15 Essentials for Camping in the Costa Rican Rainforest


Trail in the Osa Peninsula Rainforest, Costa Rica

1. Dry Sack: It’s called the rainforest for a reason. It’s wet and moist all the time here, a dry sack will keep all of your valuables protected.

2. Waterproof Jacket: It’s lightweight and works well against light to heavy rain. It will dry quickly which is important.

3. Baby Powder: Things tend to mold in the jungle, I used baby powder for everything, I put it on my bags to draw out moisture, and mixed it in with my clothes to prevent them from smelling.

4. Water Bladder: Hydration is essential in the rainforest, it is hot and if you are volunteering or taking hikes, it’s easy to get dehydrated.

5. Baby Wipes: I used these for everything! Most places don’t have toilet paper, and these come in handy if you need a quick clean for your hands or any other parts of the body.

6. Deet: If you don’t want to be eaten alive by mosquitoes strong Deet is a necessity. Although you don’t have to worry about diseases, being covered in itchy bites can disrupt your day.

7. Head Torch: I used this every night. It gets very dark very quick at night and there is no electricity. Using this for night walks,to go to the bathroom, read a book, or pretty much do anything at night this will be extremely useful.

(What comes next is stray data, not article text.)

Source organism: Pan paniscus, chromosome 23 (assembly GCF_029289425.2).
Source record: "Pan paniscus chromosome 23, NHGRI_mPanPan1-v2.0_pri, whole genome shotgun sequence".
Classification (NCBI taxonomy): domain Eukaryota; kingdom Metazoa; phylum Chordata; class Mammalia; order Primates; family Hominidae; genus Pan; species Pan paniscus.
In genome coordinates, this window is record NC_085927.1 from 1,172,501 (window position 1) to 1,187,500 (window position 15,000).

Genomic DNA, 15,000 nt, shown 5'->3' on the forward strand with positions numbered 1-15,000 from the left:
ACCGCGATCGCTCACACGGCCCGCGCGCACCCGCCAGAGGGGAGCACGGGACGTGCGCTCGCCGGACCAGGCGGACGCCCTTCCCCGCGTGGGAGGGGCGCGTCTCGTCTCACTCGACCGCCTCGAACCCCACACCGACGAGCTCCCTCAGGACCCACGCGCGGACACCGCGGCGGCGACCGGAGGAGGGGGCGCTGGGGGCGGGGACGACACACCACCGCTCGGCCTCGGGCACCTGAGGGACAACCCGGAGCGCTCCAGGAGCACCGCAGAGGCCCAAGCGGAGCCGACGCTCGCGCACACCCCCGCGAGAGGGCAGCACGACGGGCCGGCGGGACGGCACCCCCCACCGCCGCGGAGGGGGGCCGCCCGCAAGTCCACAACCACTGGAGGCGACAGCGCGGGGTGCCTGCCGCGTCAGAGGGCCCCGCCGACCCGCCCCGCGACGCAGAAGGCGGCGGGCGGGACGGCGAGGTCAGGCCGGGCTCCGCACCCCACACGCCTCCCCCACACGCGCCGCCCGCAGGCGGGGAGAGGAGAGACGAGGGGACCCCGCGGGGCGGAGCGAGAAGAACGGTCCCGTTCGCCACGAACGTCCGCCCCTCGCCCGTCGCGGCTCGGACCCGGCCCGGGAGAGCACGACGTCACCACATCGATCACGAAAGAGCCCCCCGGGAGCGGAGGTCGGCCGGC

8. Swiss army/Leatherman: I brought a good Leatherman with me and found it to be very useful, all different things you can use in one handy mechanism.

9. Rain Boots: Leave your hiking boots at home if your coming to the rainforest, Trail in the forest and general camp life require waterproof boots that go well past your ankles. The mud is thick and you often have to cross over rivers. These are very important.

10. Zip Lock Bags: I sorted all my clothes, dirty/clean/underwear and kept them secure in zip lock bags, Things get quite moldy quickly and it is hard to get it out once its started. This keeps things safe and dry.

11. Biodegradable Soap: Since most people visiting this region are environmentally friendly, it is recommended to use biodegradable soap since there is a well-preserved ecosystem here. You can buy great smelling shampoos and body washes at The Body Shop.

12. Reading Material: During the rainy season, reading material can be very helpful, since there’s not much you can do when it rains. I brought a bunch of books with me for a month of jungle living.

13. Iodine: Cuts can be dangerous in an atmosphere like the rainforest. The thick and moist air makes it difficult for cuts to dry and heal properly. Iodine keeps the wound clean and prevents it from getting any worse.

14. Water Shoes or Crocs: I personally found water shoes to be quick and useful. Many wore flip flops when just walking short distances, but I found water shoes to be more supportive and easier to walk on rocks and through rivers with.

15. Camera: Your best accessory in the jungle. With 2 percent of the world’s biodiversity, there is always something new and exciting to see. You won’t want to miss out on a good photo opportunity of swinging monkeys, colorful birds, and tons of interesting insects.


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